The Governor of Rivers State, Nyesom Wike, has said the nation’s judiciary is becoming more confusing and contradictory in its decisions.
Wike also said the ongoing dispute between Rivers State and the Federal Government over the legitimate authority to impose and collect Value Added Taxes had enormous constitutional implications that should be addressed directly.
The governor, who spoke at a book presentation titled, ‘Contemporary Essays on Law & Practice,’ in honour of retired Justice Anwuri Chikere of the Federal High Court on Friday, further said the Supreme Court was responsible for the controversy that had continued to trail the collection of VAT by state governments.
Wike stressed that the judiciary was the exclusive authority through which all persons, authorities and agencies were subjected to the precepts and dictates of the Constitution and ordinary laws of the nation.
He said no nation could be seen to be free, fair and just without a strong, independent and functional judiciary, adding that no democracy can survive, flourish and deliver social and economic progress without a courageous, efficient and effective judiciary.
He, therefore, enjoined judicial officers to relive the time when the nation’s judiciary was truly independent, manned by men and women of courage who were publicly trusted to deliver justice fairly and equally to everyone.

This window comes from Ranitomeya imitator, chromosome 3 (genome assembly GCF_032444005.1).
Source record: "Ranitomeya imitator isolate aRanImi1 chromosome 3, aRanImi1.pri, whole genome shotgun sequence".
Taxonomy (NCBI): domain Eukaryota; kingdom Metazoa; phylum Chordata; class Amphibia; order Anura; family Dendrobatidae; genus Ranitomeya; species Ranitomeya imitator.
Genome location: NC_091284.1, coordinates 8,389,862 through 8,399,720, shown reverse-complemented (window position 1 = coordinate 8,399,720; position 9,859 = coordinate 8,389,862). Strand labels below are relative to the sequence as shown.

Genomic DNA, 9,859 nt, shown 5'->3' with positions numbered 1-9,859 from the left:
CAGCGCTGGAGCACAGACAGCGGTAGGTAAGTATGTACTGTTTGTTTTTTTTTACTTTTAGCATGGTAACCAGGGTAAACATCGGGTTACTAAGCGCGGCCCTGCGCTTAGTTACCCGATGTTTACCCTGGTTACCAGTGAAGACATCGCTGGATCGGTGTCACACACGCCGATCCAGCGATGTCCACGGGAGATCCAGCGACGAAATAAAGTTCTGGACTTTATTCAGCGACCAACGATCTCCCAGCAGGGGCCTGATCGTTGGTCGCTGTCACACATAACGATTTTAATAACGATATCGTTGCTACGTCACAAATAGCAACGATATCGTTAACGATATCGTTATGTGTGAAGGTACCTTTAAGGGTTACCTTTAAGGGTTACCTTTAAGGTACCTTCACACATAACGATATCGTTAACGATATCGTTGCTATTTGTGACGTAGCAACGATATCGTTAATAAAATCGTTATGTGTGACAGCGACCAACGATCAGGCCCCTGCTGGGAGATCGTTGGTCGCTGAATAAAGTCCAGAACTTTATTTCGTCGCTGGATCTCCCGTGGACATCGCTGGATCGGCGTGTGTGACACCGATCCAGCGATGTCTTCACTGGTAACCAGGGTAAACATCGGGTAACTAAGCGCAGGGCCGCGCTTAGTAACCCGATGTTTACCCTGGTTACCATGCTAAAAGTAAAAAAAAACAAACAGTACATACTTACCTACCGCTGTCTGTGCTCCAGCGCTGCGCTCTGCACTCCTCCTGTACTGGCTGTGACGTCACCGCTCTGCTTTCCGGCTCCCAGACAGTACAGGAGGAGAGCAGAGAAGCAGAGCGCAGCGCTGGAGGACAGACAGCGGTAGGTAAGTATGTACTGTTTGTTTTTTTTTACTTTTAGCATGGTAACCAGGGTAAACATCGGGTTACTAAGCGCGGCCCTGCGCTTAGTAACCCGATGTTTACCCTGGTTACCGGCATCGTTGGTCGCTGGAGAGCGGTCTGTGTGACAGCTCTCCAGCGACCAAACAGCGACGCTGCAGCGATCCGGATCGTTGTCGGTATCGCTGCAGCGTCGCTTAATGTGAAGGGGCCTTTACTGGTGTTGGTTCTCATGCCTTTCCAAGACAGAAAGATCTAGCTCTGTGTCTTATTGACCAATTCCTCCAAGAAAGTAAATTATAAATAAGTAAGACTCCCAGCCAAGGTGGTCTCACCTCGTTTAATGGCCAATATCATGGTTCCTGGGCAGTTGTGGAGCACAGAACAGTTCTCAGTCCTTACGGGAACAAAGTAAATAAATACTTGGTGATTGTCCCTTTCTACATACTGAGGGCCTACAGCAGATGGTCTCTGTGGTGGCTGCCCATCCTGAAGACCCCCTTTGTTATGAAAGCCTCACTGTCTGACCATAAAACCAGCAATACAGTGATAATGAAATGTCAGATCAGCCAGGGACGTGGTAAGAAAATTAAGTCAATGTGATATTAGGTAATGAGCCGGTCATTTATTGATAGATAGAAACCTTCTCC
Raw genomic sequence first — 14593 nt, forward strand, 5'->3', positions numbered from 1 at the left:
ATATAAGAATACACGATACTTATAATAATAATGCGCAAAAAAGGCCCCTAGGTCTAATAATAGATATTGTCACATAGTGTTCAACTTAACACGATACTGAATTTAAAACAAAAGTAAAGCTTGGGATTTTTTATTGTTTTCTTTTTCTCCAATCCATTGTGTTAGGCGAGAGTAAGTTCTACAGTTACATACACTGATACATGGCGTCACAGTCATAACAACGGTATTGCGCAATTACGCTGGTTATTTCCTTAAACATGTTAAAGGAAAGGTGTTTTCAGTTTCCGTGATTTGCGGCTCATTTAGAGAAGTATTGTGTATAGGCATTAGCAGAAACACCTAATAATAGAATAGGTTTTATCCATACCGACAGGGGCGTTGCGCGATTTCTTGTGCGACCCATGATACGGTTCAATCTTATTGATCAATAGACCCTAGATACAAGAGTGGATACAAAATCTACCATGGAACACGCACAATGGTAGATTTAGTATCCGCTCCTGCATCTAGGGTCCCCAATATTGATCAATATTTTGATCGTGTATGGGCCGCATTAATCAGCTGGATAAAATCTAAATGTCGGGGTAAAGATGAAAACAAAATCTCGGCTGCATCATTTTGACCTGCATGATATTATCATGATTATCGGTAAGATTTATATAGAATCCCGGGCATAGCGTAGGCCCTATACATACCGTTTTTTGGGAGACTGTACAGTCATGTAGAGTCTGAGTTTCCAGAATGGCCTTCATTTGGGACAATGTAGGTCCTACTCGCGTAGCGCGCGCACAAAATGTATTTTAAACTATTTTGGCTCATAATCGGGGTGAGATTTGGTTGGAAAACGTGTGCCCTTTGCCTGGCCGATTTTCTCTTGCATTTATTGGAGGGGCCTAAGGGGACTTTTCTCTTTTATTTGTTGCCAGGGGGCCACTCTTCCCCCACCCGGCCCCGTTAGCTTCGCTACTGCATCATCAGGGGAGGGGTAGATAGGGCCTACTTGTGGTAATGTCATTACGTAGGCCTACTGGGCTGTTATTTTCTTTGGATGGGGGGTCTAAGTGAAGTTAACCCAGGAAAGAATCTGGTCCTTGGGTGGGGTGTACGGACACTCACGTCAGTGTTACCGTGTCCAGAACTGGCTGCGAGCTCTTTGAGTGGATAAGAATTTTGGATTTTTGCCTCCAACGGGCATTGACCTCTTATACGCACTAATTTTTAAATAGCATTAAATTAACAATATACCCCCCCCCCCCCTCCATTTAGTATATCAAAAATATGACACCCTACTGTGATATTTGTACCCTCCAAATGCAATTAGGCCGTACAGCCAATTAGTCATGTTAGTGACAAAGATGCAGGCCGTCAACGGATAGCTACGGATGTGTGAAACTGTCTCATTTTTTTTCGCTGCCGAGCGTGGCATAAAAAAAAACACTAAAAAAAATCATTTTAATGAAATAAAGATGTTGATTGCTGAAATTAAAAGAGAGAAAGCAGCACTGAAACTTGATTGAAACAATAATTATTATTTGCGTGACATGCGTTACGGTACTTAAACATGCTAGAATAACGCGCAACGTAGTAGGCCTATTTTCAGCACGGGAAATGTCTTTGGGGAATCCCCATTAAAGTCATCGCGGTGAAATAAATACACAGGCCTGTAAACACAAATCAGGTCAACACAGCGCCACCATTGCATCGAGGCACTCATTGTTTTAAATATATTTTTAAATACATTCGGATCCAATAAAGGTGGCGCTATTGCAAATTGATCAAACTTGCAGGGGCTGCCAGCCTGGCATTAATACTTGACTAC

Wike added, “There was also a time when our judges were respected the world over for their independence, courage and credibility. Again, time was that decisions from Nigerian courts were widely accepted and celebrated across the world as timeless models of judicial precedents.
“But today, what is your candid assessment of the character and integrity of our country’s judiciary, which is becoming more confusing and painfully contradictory?”
Speaking further, the Rivers governor noted the entire country was waiting for the speedy resolution of the VAT dispute at the Supreme Court.
According to him, judicial independence is truncated when judges are subjected to summary trials and preconceived indictments by an all-powerful quasi-judicial agency on the promptings of persons or parties with a vested interest in the outcome of the litigation processes.
He said, “While the entire country is waiting for its speedy resolution in national interest, the Supreme Court of Nigeria remains lethargic in hearing this very important matter, thereby unjustifiably aiding the Federal Government to continue to enforce its illegal and oppressive VAT policy on the polity.”